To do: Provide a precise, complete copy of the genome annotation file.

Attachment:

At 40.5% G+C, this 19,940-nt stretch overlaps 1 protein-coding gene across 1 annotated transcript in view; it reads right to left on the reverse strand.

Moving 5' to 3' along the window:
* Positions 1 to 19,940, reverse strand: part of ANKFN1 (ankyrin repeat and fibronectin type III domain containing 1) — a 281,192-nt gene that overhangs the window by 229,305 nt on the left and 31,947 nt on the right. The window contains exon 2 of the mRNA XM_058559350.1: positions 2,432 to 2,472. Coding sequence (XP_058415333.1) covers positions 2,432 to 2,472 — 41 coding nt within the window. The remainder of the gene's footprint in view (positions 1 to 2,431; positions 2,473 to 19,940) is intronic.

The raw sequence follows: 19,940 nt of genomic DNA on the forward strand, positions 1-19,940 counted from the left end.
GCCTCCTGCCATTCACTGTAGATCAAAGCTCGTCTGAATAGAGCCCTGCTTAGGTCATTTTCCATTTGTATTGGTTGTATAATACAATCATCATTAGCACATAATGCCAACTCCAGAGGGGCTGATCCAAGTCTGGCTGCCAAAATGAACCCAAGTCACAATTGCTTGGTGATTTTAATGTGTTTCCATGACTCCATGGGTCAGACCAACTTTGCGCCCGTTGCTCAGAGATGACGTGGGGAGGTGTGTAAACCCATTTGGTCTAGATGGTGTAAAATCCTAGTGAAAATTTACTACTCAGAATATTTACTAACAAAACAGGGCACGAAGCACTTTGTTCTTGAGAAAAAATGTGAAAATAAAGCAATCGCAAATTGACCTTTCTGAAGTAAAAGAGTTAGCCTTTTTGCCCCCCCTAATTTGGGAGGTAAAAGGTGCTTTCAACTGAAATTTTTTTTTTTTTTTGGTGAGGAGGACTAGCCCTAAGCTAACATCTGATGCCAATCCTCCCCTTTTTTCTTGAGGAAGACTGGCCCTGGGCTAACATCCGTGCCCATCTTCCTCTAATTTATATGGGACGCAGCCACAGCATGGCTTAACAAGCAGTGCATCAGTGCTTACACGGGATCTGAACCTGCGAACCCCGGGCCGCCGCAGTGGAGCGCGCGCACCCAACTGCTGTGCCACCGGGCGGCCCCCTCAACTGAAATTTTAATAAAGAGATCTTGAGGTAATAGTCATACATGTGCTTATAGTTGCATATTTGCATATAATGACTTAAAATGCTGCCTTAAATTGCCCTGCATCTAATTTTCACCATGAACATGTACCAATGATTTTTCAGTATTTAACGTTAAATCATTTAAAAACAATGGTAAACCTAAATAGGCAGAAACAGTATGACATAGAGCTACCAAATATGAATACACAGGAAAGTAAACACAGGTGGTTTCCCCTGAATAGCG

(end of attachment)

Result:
At 40.5% G+C, this 19,940-nt stretch overlaps 1 protein-coding gene across 1 annotated transcript in view; it reads right to left on the reverse strand.

Moving 5' to 3' along the window:
* Positions 1 to 19,940, reverse strand: part of ANKFN1 (ankyrin repeat and fibronectin type III domain containing 1) — a 281,192-nt gene that overhangs the window by 229,305 nt on the left and 31,947 nt on the right. The window contains exon 2 of the mRNA XM_058559350.1: positions 2,432 to 2,472. Coding sequence (XP_058415333.1) covers positions 2,432 to 2,472 — 41 coding nt within the window. The remainder of the gene's footprint in view (positions 1 to 2,431; positions 2,473 to 19,940) is intronic.

The raw sequence follows: 19,940 nt of genomic DNA on the forward strand, positions 1-19,940 counted from the left end.
GCCTCCTGCCATTCACTGTAGATCAAAGCTCGTCTGAATAGAGCCCTGCTTAGGTCATTTTCCATTTGTATTGGTTGTATAATACAATCATCATTAGCACATAATGCCAACTCCAGAGGGGCTGATCCAAGTCTGGCTGCCAAAATGAACCCAAGTCACAATTGCTTGGTGATTTTAATGTGTTTCCATGACTCCATGGGTCAGACCAACTTTGCGCCCGTTGCTCAGAGATGACGTGGGGAGGTGTGTAAACCCATTTGGTCTAGATGGTGTAAAATCCTAGTGAAAATTTACTACTCAGAATATTTACTAACAAAACAGGGCACGAAGCACTTTGTTCTTGAGAAAAAATGTGAAAATAAAGCAATCGCAAATTGACCTTTCTGAAGTAAAAGAGTTAGCCTTTTTGCCCCCCCTAATTTGGGAGGTAAAAGGTGCTTTCAACTGAAATTTTTTTTTTTTTTTGGTGAGGAGGACTAGCCCTAAGCTAACATCTGATGCCAATCCTCCCCTTTTTTCTTGAGGAAGACTGGCCCTGGGCTAACATCCGTGCCCATCTTCCTCTAATTTATATGGGACGCAGCCACAGCATGGCTTAACAAGCAGTGCATCAGTGCTTACACGGGATCTGAACCTGCGAACCCCGGGCCGCCGCAGTGGAGCGCGCGCACCCAACTGCTGTGCCACCGGGCGGCCCCCTCAACTGAAATTTTAATAAAGAGATCTTGAGGTAATAGTCATACATGTGCTTATAGTTGCATATTTGCATATAATGACTTAAAATGCTGCCTTAAATTGCCCTGCATCTAATTTTCACCATGAACATGTACCAATGATTTTTCAGTATTTAACGTTAAATCATTTAAAAACAATGGTAAACCTAAATAGGCAGAAACAGTATGACATAGAGCTACCAAATATGAATACACAGGAAAGTAAACACAGGTGGTTTCCCCTGAATAGCG